Why does everyone’s house look the same?

Guest post by Sarah Brown
By: Elisa SelfCC BY 2.0

Fuck your frame cluster. Fuck your decorative typewriter. Fuck your Eames rocker, your vintage map, your rotary phone and your card catalog. Fuck every inch of your sterile, homogeneous,”curated” apartment. Also, where did you get that throw pillow? It’s gorgeous.

The design clichΓ©-skewering Tumblr Fuck Your Noguchi Coffee Table has existed for a little over a month and already has thousands of followers. It targets everything from the very tired (please god no more “Keep Calm and Carry On” variations) to the close-to-home (did each one of us really think we were the only ones to covet an old card catalog?), and every post hits the nail on its vintage, forced-whimsy head.

By: Martin BurnsCC BY 2.0

My friends have terrariums and chalkboard paint and Arco floor lamps. I own a topographic map of Brooklyn and a framed drawing of animals in human clothing. I think I know more people who have their bookcases arranged in rainbow order than don’t. I’m in my 30s, I live in a major metropolitan area, and my personal taste isn’t quite as personal as I used to think.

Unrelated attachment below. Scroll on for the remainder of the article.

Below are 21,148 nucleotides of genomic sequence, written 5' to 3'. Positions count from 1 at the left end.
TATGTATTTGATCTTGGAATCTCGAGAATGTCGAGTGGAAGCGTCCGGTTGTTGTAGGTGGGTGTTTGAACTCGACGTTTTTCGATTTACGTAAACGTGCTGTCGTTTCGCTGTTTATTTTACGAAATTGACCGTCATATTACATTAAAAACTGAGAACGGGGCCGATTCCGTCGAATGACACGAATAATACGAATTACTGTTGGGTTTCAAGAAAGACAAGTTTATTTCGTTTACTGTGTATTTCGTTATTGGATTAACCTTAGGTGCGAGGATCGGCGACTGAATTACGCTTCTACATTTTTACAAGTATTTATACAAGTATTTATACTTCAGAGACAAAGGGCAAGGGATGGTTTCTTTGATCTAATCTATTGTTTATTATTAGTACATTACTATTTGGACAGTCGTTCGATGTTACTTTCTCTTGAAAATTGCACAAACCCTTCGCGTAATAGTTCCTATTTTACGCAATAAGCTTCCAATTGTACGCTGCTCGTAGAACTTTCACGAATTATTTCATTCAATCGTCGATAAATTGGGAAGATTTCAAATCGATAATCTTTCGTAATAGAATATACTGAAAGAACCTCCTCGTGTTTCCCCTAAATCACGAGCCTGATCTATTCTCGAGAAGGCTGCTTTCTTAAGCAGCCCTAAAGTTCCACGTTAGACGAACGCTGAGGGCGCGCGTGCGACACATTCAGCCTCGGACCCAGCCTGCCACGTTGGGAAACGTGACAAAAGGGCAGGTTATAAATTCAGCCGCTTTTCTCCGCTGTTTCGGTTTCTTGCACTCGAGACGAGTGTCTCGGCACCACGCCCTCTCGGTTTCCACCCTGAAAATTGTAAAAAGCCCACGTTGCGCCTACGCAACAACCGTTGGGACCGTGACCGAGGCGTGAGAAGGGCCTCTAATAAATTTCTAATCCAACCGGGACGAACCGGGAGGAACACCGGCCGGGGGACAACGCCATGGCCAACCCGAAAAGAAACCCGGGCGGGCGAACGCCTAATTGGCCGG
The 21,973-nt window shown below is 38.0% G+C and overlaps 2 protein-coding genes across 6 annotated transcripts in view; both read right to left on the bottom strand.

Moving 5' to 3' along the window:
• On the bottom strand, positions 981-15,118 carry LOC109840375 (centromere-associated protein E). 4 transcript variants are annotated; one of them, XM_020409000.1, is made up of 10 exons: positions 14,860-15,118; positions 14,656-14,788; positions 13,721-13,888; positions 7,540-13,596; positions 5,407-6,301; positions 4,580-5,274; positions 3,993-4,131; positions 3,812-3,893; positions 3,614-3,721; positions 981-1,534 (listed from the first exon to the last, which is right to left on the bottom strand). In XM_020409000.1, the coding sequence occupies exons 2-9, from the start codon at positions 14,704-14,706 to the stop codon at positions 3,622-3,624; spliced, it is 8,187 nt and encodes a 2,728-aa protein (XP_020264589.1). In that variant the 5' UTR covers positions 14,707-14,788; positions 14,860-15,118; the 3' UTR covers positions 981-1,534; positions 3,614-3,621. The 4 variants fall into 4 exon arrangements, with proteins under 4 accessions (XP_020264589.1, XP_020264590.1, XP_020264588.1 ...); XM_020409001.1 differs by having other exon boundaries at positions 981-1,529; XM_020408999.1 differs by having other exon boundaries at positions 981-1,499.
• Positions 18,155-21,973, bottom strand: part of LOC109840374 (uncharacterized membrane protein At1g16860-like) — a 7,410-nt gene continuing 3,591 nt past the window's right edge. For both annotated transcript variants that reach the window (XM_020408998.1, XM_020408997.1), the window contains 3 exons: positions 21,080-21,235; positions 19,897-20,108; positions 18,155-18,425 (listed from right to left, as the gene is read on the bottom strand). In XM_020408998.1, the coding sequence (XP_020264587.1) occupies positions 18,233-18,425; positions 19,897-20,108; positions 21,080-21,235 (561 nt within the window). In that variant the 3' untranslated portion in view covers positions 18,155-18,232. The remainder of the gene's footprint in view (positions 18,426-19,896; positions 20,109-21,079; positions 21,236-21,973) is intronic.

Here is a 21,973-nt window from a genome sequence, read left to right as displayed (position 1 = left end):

Several months ago I signed up for Fab.com’s daily deal emails. After two weeks, I realized my passion for old globes was not unique — was I possibly passΓ©? Vintage maps are the new bird silhouettes. Bird silhouettes were the new trucker hats. Etsy and the internet have sped up the half-life of all our trends and fads to the point that they’re everywhere before we even realize we’re into them.

It’s inevitable that all the homes on Apartment Therapy start to look alike; every design trend that gets popular also gets dated. It’s like visiting a doctor’s office waiting room that was clearly decorated in ’80s mauve and powder blue, or ’90s burgundy and hunter green. The gold veined marble counter in your grandparents’ bathroom, or the dark wood paneling and decorative geese in your childhood best friend’s kitchen.

But what happens when the trend is for faux-personalized whimsical collections? Or when everyone wants their house to look like they’re world-traveling, eccentric millionaire from the ’40s? (Or, as one of my favorite Twitter users, Millie De Chirico recently said: “The Restoration Hardware catalog = going over to the home of Howard Hughes, if he were a giant robot & married to a gay solider from WWII.”)

I guess our generation’s design motif will be not-unfairly stereotyped by our passion for typography and leafless trees, just like our parents’ is often summed up with disco colors or shag carpet. But hey, if typography and leafless trees are your thing, what a wonderful time for you to be alive and living indoors!

Writer Danielle Henderson raises the point that the reasons our grandparents’ houses looked so cool and lived-in is because they were just that. She writes:

Don’t aim for anything — collect meaningful stuff.